Former vice-president, Atiku Abubakar, has condemned a song wishing members of the Igbo ethnic group dead. The song, which has been circulating on social media, was published by online news medium, Sahara Reporters, over the weekend.
In a statement issued by Atiku’s media office Monday, the former vice-president urged the security services to “apprehend, try, convict and severely punish those behind this ungodly song which incites racial hatred.”
In the statement, ‘Nigeria does not need a Rwandan deja vu,’ Atiku pleaded with all Nigerians to rise above ethnic divides and condemn the song – “reminiscent of the beginning of the Rwandan genocide”.
“It has come to my attention that a song disparaging people of Igbo origin, and which wishes them dead, is circulating in some parts of the nation. I totally and unequivocally condemn this development, and I call on all men of goodwill to rise up against this evil,” the statement read.
“This song is reminiscent of the beginnings of the Rwanda Genocide. Nigerians need to be aware that the Rwanda Genocide was believed to have been ignited by a song titled Nanga Abahutu (I hate Hutus), sung by Rwanda’s then most popular musician, Simon Bikindi. God forbid that we should have such a déjà vu in Nigeria.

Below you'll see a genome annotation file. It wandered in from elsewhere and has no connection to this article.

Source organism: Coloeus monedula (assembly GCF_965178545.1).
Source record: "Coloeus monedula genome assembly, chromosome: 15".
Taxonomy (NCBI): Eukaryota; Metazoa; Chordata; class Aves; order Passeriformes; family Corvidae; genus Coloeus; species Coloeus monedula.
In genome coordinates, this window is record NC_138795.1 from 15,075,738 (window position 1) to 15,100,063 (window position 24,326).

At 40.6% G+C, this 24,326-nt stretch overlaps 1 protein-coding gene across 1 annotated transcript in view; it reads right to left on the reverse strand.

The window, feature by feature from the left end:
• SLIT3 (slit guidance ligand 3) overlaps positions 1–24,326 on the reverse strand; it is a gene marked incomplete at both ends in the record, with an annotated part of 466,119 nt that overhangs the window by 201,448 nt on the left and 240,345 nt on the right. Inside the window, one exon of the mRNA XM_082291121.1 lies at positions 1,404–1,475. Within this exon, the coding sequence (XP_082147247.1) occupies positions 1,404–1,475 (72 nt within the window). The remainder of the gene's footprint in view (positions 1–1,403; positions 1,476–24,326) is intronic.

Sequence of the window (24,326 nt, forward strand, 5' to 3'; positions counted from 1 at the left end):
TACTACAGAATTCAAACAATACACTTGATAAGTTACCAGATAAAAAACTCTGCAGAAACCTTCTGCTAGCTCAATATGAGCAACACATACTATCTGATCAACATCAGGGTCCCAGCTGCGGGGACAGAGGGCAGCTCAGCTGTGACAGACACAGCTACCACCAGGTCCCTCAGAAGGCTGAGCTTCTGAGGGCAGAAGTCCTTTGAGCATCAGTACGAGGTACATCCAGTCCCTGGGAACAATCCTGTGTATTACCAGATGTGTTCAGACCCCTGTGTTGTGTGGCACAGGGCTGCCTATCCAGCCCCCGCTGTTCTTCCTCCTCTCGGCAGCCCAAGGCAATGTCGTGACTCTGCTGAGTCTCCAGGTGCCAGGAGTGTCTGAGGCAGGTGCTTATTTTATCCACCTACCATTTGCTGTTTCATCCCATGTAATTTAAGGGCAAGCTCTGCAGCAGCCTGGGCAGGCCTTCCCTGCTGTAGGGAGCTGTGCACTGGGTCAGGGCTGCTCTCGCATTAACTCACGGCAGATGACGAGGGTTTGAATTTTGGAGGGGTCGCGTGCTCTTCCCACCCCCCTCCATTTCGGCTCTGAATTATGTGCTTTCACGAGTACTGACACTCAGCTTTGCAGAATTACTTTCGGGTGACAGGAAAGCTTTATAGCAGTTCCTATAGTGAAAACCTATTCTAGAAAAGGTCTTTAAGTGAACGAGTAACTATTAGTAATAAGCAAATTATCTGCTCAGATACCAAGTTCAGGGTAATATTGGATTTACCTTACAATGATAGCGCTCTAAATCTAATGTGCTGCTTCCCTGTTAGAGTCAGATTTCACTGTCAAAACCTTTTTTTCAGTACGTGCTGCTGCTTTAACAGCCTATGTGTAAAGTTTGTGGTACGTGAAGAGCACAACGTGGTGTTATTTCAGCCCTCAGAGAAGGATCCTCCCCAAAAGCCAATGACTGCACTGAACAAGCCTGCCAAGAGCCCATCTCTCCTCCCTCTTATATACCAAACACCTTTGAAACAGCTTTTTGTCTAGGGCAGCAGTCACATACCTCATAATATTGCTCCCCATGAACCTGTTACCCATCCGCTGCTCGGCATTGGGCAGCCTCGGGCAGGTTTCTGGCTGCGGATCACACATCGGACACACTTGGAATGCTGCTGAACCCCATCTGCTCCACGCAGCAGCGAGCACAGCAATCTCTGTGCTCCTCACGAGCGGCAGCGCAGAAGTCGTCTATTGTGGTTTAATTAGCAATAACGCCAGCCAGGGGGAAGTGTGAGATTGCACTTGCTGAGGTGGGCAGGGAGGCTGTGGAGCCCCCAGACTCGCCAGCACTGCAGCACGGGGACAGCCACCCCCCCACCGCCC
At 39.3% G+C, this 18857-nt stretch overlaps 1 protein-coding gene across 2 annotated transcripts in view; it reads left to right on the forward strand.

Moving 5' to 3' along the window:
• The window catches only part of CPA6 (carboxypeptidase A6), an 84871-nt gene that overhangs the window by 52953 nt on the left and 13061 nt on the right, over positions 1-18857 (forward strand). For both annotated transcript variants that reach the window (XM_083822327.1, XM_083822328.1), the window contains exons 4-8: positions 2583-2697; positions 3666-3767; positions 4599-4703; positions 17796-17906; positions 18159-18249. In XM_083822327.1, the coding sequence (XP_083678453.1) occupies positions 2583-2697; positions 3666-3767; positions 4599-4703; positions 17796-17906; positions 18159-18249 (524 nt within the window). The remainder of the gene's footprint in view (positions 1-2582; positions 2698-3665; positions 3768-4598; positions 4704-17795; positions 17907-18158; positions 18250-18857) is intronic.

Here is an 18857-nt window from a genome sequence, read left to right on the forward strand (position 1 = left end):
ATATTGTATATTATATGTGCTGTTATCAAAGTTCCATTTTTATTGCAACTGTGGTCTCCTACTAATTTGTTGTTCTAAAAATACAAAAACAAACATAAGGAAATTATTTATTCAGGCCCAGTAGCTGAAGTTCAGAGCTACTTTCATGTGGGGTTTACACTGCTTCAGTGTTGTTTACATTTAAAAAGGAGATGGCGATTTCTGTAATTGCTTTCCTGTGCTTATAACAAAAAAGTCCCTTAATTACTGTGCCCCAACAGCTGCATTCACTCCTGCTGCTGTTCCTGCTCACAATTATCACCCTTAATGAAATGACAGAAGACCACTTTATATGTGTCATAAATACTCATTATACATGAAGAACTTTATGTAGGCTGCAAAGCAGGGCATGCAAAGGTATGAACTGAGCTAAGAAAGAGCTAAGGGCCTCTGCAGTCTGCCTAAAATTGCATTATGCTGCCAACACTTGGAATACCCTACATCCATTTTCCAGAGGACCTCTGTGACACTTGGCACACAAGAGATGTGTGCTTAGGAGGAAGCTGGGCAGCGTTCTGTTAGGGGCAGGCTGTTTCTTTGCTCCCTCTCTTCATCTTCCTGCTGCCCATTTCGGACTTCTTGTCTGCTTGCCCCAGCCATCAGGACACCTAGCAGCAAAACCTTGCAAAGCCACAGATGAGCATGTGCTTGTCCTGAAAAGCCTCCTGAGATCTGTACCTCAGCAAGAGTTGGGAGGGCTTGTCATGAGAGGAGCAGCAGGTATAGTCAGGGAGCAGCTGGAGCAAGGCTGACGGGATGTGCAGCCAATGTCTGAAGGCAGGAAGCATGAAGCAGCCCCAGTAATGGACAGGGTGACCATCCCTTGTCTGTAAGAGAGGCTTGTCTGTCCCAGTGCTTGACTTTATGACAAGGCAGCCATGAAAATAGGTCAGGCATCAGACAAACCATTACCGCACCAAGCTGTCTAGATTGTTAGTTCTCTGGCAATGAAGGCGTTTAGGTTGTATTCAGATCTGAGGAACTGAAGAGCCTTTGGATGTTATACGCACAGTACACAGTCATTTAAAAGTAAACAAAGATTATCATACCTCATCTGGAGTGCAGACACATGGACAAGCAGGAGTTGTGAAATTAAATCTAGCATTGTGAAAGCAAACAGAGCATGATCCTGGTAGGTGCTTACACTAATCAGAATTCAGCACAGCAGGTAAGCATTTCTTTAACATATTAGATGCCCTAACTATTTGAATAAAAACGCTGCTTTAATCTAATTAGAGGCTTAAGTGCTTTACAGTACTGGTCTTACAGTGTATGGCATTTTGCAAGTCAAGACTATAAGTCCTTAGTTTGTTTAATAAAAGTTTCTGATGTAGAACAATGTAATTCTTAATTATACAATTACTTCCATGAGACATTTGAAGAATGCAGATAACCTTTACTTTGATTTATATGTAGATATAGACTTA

“Simon Bikindi was convicted by the International Criminal Tribunal for igniting and aiding the Rwandan genocide. Thus, let those who think they can treat their fellow citizens so unjustly know that within and outside Nigeria exist mechanisms that will ensure they answer to their crimes.
“I call on all men of goodwill to remember those immortal lines from our former National Anthem ‘though tribe and tongue may differ, in brotherhood we stand.”
The Rwandan genocide, which took place over three months in 1994, was a mass slaughter of members of the Tutsi ethnic group by members of the Hutu majority government. An estimated 500,000–1,000,000 Rwandans were killed between April 7 and July 15, 1994, constituting as many as 70% of the Tutsi population.